Having people make Tumblrs about you is great too. Most single-subject Tumblrs are devoted to Harry Styles or Channing Tatum and Taylor Swift and Dave Coulier. If you are a politician and manage to inspire that devotion, you should be a little weirded out, but maybe flattered — and then start thinking about how you can use this to your advantage (that’s the type of thinking that got you elected in the first place, isn’t it?). The politician who has best harnessed the power of Tumblr devotion is Hillary Clinton, who submitted her own entry to the Texts with Hillary Clinton Tumblr and even hung out with its creators. People were suddenly calling Clintoncool” and now everyone thinks she should be president. Who knows what could have happened if Mitt Romney collaborated with the “Mitt Romney Eating Junk Food” Tumblr in 2012?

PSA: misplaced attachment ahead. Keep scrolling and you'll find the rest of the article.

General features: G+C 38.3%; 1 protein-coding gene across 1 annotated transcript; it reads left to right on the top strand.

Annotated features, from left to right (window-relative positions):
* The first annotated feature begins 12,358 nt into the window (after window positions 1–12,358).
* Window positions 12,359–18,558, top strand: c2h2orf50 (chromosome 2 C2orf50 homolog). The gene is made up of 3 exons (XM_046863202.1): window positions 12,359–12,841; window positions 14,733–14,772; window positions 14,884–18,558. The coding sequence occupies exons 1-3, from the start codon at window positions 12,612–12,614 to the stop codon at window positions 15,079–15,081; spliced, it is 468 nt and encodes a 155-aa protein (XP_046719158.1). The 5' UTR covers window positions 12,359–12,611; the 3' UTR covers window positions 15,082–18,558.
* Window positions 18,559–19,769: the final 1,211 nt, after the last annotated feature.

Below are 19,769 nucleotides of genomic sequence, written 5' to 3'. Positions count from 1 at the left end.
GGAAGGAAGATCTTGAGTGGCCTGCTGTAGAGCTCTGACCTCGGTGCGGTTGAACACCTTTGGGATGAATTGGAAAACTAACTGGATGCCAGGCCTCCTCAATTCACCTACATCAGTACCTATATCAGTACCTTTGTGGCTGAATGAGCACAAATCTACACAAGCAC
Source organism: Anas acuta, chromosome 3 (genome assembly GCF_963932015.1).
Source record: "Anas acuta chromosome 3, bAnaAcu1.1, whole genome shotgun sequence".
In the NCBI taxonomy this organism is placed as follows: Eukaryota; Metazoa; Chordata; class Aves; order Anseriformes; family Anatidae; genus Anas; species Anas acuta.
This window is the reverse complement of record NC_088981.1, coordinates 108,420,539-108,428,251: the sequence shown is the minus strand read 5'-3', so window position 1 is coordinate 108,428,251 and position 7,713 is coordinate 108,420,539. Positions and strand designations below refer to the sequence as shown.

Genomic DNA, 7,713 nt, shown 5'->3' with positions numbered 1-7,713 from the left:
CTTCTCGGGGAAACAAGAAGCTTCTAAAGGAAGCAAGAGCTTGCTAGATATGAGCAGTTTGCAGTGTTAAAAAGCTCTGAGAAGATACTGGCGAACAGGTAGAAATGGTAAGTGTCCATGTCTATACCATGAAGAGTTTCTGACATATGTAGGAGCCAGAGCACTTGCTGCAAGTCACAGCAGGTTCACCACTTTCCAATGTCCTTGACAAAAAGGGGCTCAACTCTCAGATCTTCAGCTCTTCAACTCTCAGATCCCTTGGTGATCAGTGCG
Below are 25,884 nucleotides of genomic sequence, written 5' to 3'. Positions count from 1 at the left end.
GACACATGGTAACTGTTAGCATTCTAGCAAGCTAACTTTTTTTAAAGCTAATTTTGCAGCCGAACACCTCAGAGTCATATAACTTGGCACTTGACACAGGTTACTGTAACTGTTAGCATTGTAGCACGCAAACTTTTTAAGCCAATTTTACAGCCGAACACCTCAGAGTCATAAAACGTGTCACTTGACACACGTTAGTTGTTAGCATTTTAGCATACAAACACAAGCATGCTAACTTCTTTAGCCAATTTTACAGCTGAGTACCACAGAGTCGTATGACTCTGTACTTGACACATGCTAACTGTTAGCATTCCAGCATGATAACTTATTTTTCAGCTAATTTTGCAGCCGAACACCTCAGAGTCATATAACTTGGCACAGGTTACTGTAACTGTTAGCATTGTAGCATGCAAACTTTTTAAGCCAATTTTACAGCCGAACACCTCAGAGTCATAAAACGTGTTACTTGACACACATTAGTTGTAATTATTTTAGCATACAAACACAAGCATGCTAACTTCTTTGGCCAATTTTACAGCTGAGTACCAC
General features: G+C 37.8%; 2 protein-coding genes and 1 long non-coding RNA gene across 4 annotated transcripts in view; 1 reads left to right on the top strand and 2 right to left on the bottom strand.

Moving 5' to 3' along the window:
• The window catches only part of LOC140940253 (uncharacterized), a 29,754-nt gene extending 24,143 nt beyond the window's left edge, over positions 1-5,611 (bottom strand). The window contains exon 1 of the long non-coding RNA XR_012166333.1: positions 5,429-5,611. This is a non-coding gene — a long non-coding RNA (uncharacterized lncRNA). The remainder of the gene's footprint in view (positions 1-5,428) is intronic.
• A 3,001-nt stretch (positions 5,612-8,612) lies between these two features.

7. Convince the world you are best friends with Beyonce

This is an obvious rule and requires no additional explanation.

For extra credit, choose Mr. Knowles when asked whether you are on Team Jay-Z or Team Kanye. This will further prove your allegiance to America’s royal family, as well as revealing more about your personality than tweeting out your results for 10 Buzzfeed quizzes ever could.

6. If you have to go on late-night television, make sure that you do something people will watch over and over again on YouTube